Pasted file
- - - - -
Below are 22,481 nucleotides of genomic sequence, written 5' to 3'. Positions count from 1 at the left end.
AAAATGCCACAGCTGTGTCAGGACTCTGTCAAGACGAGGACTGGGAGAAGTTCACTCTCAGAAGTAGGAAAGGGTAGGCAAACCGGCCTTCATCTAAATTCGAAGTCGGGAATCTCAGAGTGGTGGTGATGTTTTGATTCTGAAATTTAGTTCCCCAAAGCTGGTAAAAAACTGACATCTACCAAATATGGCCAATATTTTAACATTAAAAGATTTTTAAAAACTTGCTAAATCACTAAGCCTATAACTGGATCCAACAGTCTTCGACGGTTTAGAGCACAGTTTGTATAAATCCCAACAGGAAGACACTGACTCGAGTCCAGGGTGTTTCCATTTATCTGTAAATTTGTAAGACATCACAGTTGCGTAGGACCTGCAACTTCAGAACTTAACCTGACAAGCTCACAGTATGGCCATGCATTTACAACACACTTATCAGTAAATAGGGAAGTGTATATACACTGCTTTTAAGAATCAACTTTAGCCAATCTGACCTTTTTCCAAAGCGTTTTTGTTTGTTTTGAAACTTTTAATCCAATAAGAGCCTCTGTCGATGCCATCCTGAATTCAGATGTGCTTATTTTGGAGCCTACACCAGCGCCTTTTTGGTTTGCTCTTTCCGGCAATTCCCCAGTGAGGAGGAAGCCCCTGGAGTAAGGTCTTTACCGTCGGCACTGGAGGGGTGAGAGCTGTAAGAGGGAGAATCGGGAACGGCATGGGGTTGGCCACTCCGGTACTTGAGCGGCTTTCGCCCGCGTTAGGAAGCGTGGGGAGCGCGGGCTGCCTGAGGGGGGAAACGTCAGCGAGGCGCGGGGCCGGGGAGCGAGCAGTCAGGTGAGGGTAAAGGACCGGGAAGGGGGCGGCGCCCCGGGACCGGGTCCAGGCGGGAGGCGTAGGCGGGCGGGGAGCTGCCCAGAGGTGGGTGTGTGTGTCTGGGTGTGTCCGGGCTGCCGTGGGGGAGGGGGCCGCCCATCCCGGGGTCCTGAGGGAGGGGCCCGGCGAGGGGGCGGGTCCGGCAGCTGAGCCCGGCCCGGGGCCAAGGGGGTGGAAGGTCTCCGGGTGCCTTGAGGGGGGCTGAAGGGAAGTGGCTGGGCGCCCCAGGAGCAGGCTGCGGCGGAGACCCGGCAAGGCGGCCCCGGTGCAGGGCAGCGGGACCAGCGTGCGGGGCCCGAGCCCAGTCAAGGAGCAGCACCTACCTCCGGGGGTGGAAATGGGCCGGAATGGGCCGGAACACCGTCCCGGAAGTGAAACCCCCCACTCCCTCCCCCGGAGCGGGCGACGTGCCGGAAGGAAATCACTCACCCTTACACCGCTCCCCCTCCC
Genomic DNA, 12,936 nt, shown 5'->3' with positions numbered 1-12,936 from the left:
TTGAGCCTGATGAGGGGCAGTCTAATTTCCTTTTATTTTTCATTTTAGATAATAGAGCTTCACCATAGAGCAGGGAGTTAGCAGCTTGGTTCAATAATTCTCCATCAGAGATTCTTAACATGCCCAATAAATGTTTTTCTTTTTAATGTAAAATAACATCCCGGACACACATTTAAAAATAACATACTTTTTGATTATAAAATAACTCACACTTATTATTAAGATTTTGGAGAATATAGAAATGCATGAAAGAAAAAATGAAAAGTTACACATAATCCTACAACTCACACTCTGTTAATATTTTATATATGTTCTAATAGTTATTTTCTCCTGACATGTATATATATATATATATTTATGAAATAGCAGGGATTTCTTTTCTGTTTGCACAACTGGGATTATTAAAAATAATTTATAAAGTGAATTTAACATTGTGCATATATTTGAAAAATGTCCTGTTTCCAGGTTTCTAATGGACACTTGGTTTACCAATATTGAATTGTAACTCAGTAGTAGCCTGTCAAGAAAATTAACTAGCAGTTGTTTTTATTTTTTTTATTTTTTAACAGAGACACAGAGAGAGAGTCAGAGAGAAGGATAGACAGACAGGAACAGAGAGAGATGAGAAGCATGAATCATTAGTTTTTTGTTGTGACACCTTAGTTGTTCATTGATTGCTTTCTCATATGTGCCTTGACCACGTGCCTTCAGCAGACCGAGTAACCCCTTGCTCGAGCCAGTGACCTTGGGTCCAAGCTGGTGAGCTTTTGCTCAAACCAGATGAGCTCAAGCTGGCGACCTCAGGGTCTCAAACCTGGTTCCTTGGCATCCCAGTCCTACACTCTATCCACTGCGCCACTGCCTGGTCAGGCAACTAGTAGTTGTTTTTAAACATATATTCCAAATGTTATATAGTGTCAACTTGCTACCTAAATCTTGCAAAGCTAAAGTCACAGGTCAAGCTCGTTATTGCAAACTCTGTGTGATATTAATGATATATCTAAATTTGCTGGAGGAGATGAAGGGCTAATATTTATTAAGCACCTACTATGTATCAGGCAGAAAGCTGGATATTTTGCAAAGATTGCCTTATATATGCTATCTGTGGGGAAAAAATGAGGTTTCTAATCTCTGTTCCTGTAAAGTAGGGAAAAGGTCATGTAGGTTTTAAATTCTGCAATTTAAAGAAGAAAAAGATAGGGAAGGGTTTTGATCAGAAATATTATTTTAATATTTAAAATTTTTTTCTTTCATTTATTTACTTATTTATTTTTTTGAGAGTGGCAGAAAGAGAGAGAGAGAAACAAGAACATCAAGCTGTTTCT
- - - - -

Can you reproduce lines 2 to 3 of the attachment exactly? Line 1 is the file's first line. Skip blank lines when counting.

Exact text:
AAAATGCCACAGCTGTGTCAGGACTCTGTCAAGACGAGGACTGGGAGAAGTTCACTCTCAGAAGTAGGAAAGGGTAGGCAAACCGGCCTTCATCTAAATTCGAAGTCGGGAATCTCAGAGTGGTGGTGATGTTTTGATTCTGAAATTTAGTTCCCCAAAGCTGGTAAAAAACTGACATCTACCAAATATGGCCAATATTTTAACATTAAAAGATTTTTAAAAACTTGCTAAATCACTAAGCCTATAACTGGATCCAACAGTCTTCGACGGTTTAGAGCACAGTTTGTATAAATCCCAACAGGAAGACACTGACTCGAGTCCAGGGTGTTTCCATTTATCTGTAAATTTGTAAGACATCACAGTTGCGTAGGACCTGCAACTTCAGAACTTAACCTGACAAGCTCACAGTATGGCCATGCATTTACAACACACTTATCAGTAAATAGGGAAGTGTATATACACTGCTTTTAAGAATCAACTTTAGCCAATCTGACCTTTTTCCAAAGCGTTTTTGTTTGTTTTGAAACTTTTAATCCAATAAGAGCCTCTGTCGATGCCATCCTGAATTCAGATGTGCTTATTTTGGAGCCTACACCAGCGCCTTTTTGGTTTGCTCTTTCCGGCAATTCCCCAGTGAGGAGGAAGCCCCTGGAGTAAGGTCTTTACCGTCGGCACTGGAGGGGTGAGAGCTGTAAGAGGGAGAATCGGGAACGGCATGGGGTTGGCCACTCCGGTACTTGAGCGGCTTTCGCCCGCGTTAGGAAGCGTGGGGAGCGCGGGCTGCCTGAGGGGGGAAACGTCAGCGAGGCGCGGGGCCGGGGAGCGAGCAGTCAGGTGAGGGTAAAGGACCGGGAAGGGGGCGGCGCCCCGGGACCGGGTCCAGGCGGGAGGCGTAGGCGGGCGGGGAGCTGCCCAGAGGTGGGTGTGTGTGTCTGGGTGTGTCCGGGCTGCCGTGGGGGAGGGGGCCGCCCATCCCGGGGTCCTGAGGGAGGGGCCCGGCGAGGGGGCGGGTCCGGCAGCTGAGCCCGGCCCGGGGCCAAGGGGGTGGAAGGTCTCCGGGTGCCTTGAGGGGGGCTGAAGGGAAGTGGCTGGGCGCCCCAGGAGCAGGCTGCGGCGGAGACCCGGCAAGGCGGCCCCGGTGCAGGGCAGCGGGACCAGCGTGCGGGGCCCGAGCCCAGTCAAGGAGCAGCACCTACCTCCGGGGGTGGAAATGGGCCGGAATGGGCCGGAACACCGTCCCGGAAGTGAAACCCCCCACTCCCTCCCCCGGAGCGGGCGACGTGCCGGAAGGAAATCACTCACCCTTACACCGCTCCCCCTCCC
Genomic DNA, 12,936 nt, shown 5'->3' with positions numbered 1-12,936 from the left: